1. Black and Hispanic persons were less likely than White persons to receive bystander cardiopulmonary resuscitation (CPR) at home and in public.

2. The incidence of survival to discharge was lower for Black and Hispanic persons compared to White persons for both home and public cardiac arrests.

Evidence Rating Level: 1 (Excellent)

Study Rundown: CPR is an important intervention that significantly improves the odds of survival for persons with out-of-hospital cardiac arrest. Racial and ethnic disparities in survival outcomes for cardiac arrests have been previously reported. In the current study, Black and Hispanic persons were less likely than White persons to receive bystander CPR at home and in public locations. In context analyses, the incidence of bystander CPR was lower for Black and Hispanic persons in predominantly White, predominantly Black, or Hispanic and integrated neighborhoods when the cardiac arrest occurred at home or in public. The incidence of bystander CPR was also lower for Black and Hispanic persons compared to White persons in all neighborhoods regardless of the median annual household income. Additionally, Black and Hispanic persons had a lower incidence of both survival to discharge and favorable neurologic discharge than White persons for both home and public cardiac arrests. Black and Hispanic persons were less likely than White persons to receive bystander CPR in workplace settings, recreational facilities, and public transportation centers. The strengths of this study are the numerous context variables that were analyzed including racial and ethnic makeup of the neighborhood of arrest, median household income of the neighborhood, urbanicity, and persons initiating CPR. Although, information on the race and number of bystanders was not available.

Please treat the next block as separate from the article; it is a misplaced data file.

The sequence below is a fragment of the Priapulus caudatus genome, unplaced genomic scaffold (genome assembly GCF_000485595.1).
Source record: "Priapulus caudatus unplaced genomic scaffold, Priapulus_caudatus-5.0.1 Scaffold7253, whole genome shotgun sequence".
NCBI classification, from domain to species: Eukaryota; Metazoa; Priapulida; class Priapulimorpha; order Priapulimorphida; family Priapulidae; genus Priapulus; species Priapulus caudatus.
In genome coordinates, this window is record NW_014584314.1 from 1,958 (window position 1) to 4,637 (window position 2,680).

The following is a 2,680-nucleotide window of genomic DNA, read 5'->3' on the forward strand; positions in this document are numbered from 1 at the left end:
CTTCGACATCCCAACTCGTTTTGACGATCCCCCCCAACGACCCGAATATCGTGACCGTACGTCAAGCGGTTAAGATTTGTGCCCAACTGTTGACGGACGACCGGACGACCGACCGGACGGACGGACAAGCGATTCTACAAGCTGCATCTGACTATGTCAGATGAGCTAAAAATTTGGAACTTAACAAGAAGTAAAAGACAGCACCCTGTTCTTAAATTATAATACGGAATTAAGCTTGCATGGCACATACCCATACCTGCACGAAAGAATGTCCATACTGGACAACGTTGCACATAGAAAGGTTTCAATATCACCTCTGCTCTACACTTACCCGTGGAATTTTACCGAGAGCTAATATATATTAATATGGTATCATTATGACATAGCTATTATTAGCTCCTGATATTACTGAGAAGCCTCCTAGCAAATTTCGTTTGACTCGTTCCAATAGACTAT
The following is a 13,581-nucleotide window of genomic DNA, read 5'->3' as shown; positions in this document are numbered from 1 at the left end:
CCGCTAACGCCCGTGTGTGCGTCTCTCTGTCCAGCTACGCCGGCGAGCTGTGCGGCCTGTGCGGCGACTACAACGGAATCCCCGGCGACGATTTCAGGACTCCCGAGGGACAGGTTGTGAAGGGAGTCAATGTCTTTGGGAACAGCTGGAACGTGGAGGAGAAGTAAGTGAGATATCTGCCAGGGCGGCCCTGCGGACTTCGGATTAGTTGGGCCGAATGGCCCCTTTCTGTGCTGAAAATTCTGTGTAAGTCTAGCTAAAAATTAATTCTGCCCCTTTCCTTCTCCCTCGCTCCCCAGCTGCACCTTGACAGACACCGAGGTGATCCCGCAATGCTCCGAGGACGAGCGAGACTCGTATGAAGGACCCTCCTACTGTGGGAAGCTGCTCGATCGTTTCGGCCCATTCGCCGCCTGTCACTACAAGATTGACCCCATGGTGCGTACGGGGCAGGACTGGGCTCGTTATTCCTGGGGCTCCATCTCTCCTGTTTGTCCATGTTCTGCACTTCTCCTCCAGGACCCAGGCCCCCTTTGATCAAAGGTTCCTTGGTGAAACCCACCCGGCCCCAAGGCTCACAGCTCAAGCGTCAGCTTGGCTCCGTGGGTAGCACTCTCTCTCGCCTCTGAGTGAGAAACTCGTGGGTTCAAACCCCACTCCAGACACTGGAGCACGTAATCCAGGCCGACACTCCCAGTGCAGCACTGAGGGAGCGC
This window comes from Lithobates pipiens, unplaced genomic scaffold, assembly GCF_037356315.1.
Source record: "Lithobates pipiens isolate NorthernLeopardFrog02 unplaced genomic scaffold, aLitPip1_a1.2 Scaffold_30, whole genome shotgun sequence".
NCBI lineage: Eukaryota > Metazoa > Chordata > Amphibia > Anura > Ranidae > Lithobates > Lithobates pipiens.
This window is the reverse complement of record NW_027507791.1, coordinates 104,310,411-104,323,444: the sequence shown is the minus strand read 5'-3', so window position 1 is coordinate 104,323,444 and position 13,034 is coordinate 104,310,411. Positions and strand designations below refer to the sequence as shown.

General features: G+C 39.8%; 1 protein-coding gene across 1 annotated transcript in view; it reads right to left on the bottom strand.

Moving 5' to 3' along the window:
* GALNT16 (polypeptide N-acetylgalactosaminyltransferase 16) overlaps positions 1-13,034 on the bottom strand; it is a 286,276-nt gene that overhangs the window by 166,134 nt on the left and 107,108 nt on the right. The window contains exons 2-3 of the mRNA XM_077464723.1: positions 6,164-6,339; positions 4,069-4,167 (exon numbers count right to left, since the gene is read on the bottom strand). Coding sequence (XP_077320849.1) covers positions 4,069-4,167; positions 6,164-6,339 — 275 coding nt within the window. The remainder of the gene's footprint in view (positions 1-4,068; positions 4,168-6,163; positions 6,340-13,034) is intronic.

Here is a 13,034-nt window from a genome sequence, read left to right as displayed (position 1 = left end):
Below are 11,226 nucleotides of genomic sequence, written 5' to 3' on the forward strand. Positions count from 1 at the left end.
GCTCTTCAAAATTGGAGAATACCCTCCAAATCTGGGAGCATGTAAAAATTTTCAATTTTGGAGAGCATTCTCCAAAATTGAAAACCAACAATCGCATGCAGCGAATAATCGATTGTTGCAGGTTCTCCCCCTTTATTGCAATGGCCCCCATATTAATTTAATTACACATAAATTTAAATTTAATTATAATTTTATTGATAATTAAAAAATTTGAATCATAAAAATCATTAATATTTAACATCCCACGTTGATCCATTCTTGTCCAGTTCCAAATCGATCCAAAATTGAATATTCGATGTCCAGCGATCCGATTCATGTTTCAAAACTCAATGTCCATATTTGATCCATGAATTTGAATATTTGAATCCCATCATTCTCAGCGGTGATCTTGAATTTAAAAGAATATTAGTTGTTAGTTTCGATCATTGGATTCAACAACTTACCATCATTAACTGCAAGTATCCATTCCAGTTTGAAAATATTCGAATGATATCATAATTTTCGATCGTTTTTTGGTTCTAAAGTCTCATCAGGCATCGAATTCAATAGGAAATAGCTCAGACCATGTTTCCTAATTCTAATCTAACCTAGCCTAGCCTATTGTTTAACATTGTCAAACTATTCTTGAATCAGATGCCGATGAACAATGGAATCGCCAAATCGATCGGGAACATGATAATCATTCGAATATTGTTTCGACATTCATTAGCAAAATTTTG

Click to read the study in NEJM

Relevant Reading: Advanced cardiac life support in out-of-hospital cardiac arrest

In-Depth [retrospective cohort]: The Cardiac Arrest Registry to Enhance Survival (CARES) is a multicenter registry of out-of-hospital cardiac arrests. This study utilized the CARES database to examine the incidence of bystander CPR in racial and ethnic groups. Analyses were stratified according to racial or ethnic makeup and the income of the neighborhood in which the arrest occurred. Multivariate logistic regression models were created for cardiac arrests that occurred at home or in public locations. These models also adjusted for age and sex, the calendar year of arrest, the cause of arrest, urbanicity, neighborhood racial and ethnic makeup, and neighborhood median income. A total of 84,296 cardiac arrests occurred at home and 25,758 arrests occurred in public. Black and Hispanic persons were less likely to receive bystander CPR at home (adjusted odds ratio [OR], 0.74; 95% Confidence interval [CI], 0.72 to 0.76) and in public (adjusted OR, 0.63; 95% CI, 0.60 to 0.66). Black and Hispanic persons were also less likely to receive CPR in predominantly White neighborhoods when cardiac arrests occurred at home (adjusted OR, 0.82; 95% CI 0.74 to 0.90) and in public (adjusted OR, 0.68; 95% CI 0.60 to 0.75). Black and Hispanic persons were also less likely to receive CPR in predominantly Black or Hispanic neighborhoods when cardiac arrests occurred at home (adjusted OR, 0.79; 95% CI 0.75 to 0.83) and in public (adjusted OR, 0.63; 95% CI 0.59 to 0.68). Black and Hispanic individuals were also less likely to survive until hospital discharge compared to White persons when they arrest at home (adjusted OR, 0.77, 95% CI, 0.73 to 0.81) and in public (adjusted OR, 0.60, 95% CI, 0.58 to 0.63). In summary, this study demonstrates that there are racial and ethnic disparities in bystander CPR during out-of-hospital cardiac arrest.

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